5.4. In case control study, was case definition explicit and case ascertainment not influenced by exposure status? N/A
  5.5. In diagnostic study, were test results blinded to patient history and other test results? N/A
6. Were intervention/therapeutic regimens/exposure factor or procedure and any comparison(s) described in detail? Were interveningfactors described? ???
  6.1. In RCT or other intervention trial, were protocols described for all regimens studied? N/A
  6.2. In observational study, were interventions, study settings, and clinicians/provider described? ???
  6.3. Was the intensity and duration of the intervention or exposure factor sufficient to produce a meaningful effect? Yes
  6.4. Was the amount of exposure and, if relevant, subject/patient compliance measured? Yes
  6.5. Were co-interventions (e.g., ancillary treatments, other therapies) described? Yes
  6.6. Were extra or unplanned treatments described? Yes
  6.7. Was the information for 6.4, 6.5, and 6.6 assessed the same way for all groups? Yes
  6.8. In diagnostic study, were details of test administration and replication sufficient? N/A
7. Were outcomes clearly defined and the measurements valid and reliable? Yes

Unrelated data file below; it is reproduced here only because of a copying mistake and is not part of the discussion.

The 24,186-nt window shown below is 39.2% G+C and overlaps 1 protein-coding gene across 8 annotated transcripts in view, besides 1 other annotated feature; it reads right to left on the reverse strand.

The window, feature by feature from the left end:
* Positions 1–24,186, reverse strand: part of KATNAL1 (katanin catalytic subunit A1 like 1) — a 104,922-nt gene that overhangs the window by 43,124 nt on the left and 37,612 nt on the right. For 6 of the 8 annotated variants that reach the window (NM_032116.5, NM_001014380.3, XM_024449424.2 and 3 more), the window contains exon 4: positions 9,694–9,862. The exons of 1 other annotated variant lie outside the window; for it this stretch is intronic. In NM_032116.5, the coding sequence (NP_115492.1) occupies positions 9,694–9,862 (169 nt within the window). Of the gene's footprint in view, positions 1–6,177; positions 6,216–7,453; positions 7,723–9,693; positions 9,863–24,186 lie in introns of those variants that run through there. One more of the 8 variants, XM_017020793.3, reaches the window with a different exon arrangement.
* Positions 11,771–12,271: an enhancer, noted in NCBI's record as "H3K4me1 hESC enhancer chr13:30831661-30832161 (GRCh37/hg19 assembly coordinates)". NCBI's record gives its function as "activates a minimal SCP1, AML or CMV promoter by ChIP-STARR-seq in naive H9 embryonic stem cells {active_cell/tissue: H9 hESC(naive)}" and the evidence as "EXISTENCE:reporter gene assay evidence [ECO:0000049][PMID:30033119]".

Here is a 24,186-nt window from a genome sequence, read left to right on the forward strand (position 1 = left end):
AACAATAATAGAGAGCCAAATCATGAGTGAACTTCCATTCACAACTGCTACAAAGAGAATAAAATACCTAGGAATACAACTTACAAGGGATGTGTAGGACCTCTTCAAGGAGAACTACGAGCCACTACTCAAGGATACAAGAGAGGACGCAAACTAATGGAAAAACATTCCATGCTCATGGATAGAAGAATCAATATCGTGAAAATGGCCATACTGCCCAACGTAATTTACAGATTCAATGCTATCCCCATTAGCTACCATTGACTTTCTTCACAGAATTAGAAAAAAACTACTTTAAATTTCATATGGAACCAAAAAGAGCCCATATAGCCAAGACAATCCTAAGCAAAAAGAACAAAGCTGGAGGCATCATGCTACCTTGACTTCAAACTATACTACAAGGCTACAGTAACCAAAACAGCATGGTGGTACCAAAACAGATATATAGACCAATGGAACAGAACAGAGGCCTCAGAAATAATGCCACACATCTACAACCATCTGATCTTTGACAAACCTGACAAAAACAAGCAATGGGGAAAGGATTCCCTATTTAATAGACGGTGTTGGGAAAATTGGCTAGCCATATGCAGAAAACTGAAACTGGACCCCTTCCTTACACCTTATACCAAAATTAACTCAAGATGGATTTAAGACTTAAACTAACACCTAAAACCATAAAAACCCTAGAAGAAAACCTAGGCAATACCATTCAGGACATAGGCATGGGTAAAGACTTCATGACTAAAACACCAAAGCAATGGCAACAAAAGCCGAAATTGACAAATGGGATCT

7.1. Were primary and secondary endpoints described and relevant to the question? Yes
  7.2. Were nutrition measures appropriate to question and outcomes of concern? N/A
  7.3. Was the period of follow-up long enough for important outcome(s) to occur? Yes
  7.4. Were the observations and measurements based on standard, valid, and reliable data collection instruments/tests/procedures? Yes
  7.5. Was the measurement of effect at an appropriate level of precision? Yes
  7.6. Were other factors accounted for (measured) that could affect outcomes? Yes
  7.7. Were the measurements conducted consistently across groups? Yes
8. Was the statistical analysis appropriate for the study design and type of outcome indicators? N/A
  8.1. Were statistical analyses adequately described and the results reported appropriately? Yes
  8.2. Were correct statistical tests used and assumptions of test not violated? Yes
  8.3. Were statistics reported with levels of significance and/or confidence intervals? Yes
  8.4. Was "intent to treat" analysis of outcomes done (and as appropriate, was there an analysis of outcomes for those maximally exposed or a dose-response analysis)? N/A
  8.5. Were adequate adjustments made for effects of confounding factors that might have affected the outcomes (e.g., multivariate analyses)? No
  8.6. Was clinical significance as well as statistical significance reported? Yes
  8.7. If negative findings, was a power calculation reported to address type 2 error? N/A
9. Are conclusions supported by results with biases and limitations taken into consideration? Yes
  9.1. Is there a discussion of findings? Yes
  9.2. Are biases and study limitations identified and discussed? Yes
10. Is bias due to study's funding or sponsorship unlikely? ???
  10.1. Were sources of funding and investigators' affiliations described? ???
  10.2. Was the study free from apparent conflict of interest? ???